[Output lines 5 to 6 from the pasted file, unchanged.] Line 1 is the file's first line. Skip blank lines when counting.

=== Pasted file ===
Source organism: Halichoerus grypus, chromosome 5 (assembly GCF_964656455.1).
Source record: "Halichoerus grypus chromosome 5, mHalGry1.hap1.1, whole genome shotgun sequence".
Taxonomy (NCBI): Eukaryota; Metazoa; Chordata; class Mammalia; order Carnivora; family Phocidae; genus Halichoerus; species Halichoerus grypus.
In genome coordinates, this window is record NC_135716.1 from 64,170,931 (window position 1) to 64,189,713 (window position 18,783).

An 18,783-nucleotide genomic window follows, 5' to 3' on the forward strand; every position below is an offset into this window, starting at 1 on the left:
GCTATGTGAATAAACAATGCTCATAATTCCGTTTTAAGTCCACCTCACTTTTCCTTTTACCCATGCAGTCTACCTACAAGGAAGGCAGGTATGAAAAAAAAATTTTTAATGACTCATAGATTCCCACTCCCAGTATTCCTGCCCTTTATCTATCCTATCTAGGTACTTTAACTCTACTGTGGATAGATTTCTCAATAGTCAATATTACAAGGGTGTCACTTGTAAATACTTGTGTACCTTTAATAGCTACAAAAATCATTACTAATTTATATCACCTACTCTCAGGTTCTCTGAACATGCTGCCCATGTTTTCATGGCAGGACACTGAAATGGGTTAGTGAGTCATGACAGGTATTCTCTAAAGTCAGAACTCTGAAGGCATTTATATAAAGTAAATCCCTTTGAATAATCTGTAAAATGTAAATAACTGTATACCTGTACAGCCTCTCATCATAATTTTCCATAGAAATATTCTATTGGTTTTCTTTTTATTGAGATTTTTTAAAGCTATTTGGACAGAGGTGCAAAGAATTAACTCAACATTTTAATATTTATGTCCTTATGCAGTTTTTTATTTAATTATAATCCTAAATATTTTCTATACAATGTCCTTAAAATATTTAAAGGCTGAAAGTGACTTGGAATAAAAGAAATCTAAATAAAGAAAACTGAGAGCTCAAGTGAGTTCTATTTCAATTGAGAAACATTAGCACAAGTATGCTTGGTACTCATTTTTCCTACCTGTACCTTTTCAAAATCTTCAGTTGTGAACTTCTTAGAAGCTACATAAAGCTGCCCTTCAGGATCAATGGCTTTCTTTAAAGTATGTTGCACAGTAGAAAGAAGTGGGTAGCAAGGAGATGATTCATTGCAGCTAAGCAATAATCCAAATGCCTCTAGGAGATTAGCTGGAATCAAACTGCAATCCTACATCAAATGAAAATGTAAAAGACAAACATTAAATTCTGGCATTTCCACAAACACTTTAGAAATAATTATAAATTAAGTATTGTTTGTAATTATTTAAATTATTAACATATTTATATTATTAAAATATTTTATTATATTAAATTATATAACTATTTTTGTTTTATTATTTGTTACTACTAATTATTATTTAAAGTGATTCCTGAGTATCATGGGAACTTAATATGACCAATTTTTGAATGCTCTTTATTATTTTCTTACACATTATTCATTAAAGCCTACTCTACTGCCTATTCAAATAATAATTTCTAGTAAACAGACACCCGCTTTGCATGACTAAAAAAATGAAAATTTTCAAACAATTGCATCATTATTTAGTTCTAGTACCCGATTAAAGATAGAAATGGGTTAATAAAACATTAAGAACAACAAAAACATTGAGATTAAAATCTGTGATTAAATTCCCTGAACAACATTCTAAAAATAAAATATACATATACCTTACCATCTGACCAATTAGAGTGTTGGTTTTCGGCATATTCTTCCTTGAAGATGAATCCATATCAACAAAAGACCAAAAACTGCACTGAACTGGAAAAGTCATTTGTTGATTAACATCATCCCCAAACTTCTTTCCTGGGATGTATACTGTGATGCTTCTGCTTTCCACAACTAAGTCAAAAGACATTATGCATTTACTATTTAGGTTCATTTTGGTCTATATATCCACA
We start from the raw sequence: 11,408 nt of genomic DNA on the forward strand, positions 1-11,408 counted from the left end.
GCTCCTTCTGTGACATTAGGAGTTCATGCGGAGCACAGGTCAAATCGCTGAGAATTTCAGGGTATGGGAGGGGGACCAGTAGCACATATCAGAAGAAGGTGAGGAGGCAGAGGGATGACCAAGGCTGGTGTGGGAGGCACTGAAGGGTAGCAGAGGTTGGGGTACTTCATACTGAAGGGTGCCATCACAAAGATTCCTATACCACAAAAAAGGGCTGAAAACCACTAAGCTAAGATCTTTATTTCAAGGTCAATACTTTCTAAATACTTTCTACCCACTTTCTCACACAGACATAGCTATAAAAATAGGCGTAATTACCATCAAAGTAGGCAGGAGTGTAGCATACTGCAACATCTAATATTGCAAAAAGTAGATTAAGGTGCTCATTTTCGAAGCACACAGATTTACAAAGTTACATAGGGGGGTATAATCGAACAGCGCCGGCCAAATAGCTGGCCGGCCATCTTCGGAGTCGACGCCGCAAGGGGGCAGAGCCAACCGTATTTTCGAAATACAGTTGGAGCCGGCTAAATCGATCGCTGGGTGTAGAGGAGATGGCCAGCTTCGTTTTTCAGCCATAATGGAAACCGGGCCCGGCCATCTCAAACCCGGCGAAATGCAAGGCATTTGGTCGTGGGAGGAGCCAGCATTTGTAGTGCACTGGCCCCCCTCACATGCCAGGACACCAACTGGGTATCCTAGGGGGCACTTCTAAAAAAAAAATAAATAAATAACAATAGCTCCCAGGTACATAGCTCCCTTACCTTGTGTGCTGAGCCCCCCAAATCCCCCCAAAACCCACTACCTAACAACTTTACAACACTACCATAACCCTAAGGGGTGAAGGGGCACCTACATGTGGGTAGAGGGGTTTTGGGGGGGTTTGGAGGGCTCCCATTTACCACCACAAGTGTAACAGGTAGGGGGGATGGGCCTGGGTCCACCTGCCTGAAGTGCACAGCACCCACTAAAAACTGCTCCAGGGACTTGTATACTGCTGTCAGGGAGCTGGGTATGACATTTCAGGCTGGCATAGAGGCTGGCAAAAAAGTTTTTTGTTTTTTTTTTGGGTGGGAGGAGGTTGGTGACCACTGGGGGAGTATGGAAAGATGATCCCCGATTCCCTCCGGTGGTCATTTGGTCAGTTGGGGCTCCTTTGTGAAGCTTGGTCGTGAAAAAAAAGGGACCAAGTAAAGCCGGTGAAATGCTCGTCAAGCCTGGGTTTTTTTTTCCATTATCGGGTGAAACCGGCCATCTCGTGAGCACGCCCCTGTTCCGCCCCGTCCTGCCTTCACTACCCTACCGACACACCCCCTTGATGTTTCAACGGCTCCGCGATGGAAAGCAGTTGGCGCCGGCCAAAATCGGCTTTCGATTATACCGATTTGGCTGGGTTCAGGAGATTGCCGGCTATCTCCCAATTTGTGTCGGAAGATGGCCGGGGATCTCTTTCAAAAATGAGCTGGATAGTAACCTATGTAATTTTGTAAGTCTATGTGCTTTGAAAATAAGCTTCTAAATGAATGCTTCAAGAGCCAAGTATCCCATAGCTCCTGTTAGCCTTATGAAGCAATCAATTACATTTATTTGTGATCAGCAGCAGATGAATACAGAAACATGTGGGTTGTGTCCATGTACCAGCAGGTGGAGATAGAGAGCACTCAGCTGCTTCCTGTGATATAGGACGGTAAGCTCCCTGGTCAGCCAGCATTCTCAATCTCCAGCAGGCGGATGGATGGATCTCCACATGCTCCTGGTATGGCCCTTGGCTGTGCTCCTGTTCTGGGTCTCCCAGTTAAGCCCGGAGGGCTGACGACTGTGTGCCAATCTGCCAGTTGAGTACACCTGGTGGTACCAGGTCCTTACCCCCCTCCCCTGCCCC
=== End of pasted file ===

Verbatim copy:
An 18,783-nucleotide genomic window follows, 5' to 3' on the forward strand; every position below is an offset into this window, starting at 1 on the left:
GCTATGTGAATAAACAATGCTCATAATTCCGTTTTAAGTCCACCTCACTTTTCCTTTTACCCATGCAGTCTACCTACAAGGAAGGCAGGTATGAAAAAAAAATTTTTAATGACTCATAGATTCCCACTCCCAGTATTCCTGCCCTTTATCTATCCTATCTAGGTACTTTAACTCTACTGTGGATAGATTTCTCAATAGTCAATATTACAAGGGTGTCACTTGTAAATACTTGTGTACCTTTAATAGCTACAAAAATCATTACTAATTTATATCACCTACTCTCAGGTTCTCTGAACATGCTGCCCATGTTTTCATGGCAGGACACTGAAATGGGTTAGTGAGTCATGACAGGTATTCTCTAAAGTCAGAACTCTGAAGGCATTTATATAAAGTAAATCCCTTTGAATAATCTGTAAAATGTAAATAACTGTATACCTGTACAGCCTCTCATCATAATTTTCCATAGAAATATTCTATTGGTTTTCTTTTTATTGAGATTTTTTAAAGCTATTTGGACAGAGGTGCAAAGAATTAACTCAACATTTTAATATTTATGTCCTTATGCAGTTTTTTATTTAATTATAATCCTAAATATTTTCTATACAATGTCCTTAAAATATTTAAAGGCTGAAAGTGACTTGGAATAAAAGAAATCTAAATAAAGAAAACTGAGAGCTCAAGTGAGTTCTATTTCAATTGAGAAACATTAGCACAAGTATGCTTGGTACTCATTTTTCCTACCTGTACCTTTTCAAAATCTTCAGTTGTGAACTTCTTAGAAGCTACATAAAGCTGCCCTTCAGGATCAATGGCTTTCTTTAAAGTATGTTGCACAGTAGAAAGAAGTGGGTAGCAAGGAGATGATTCATTGCAGCTAAGCAATAATCCAAATGCCTCTAGGAGATTAGCTGGAATCAAACTGCAATCCTACATCAAATGAAAATGTAAAAGACAAACATTAAATTCTGGCATTTCCACAAACACTTTAGAAATAATTATAAATTAAGTATTGTTTGTAATTATTTAAATTATTAACATATTTATATTATTAAAATATTTTATTATATTAAATTATATAACTATTTTTGTTTTATTATTTGTTACTACTAATTATTATTTAAAGTGATTCCTGAGTATCATGGGAACTTAATATGACCAATTTTTGAATGCTCTTTATTATTTTCTTACACATTATTCATTAAAGCCTACTCTACTGCCTATTCAAATAATAATTTCTAGTAAACAGACACCCGCTTTGCATGACTAAAAAAATGAAAATTTTCAAACAATTGCATCATTATTTAGTTCTAGTACCCGATTAAAGATAGAAATGGGTTAATAAAACATTAAGAACAACAAAAACATTGAGATTAAAATCTGTGATTAAATTCCCTGAACAACATTCTAAAAATAAAATATACATATACCTTACCATCTGACCAATTAGAGTGTTGGTTTTCGGCATATTCTTCCTTGAAGATGAATCCATATCAACAAAAGACCAAAAACTGCACTGAACTGGAAAAGTCATTTGTTGATTAACATCATCCCCAAACTTCTTTCCTGGGATGTATACTGTGATGCTTCTGCTTTCCACAACTAAGTCAAAAGACATTATGCATTTACTATTTAGGTTCATTTTGGTCTATATATCCACA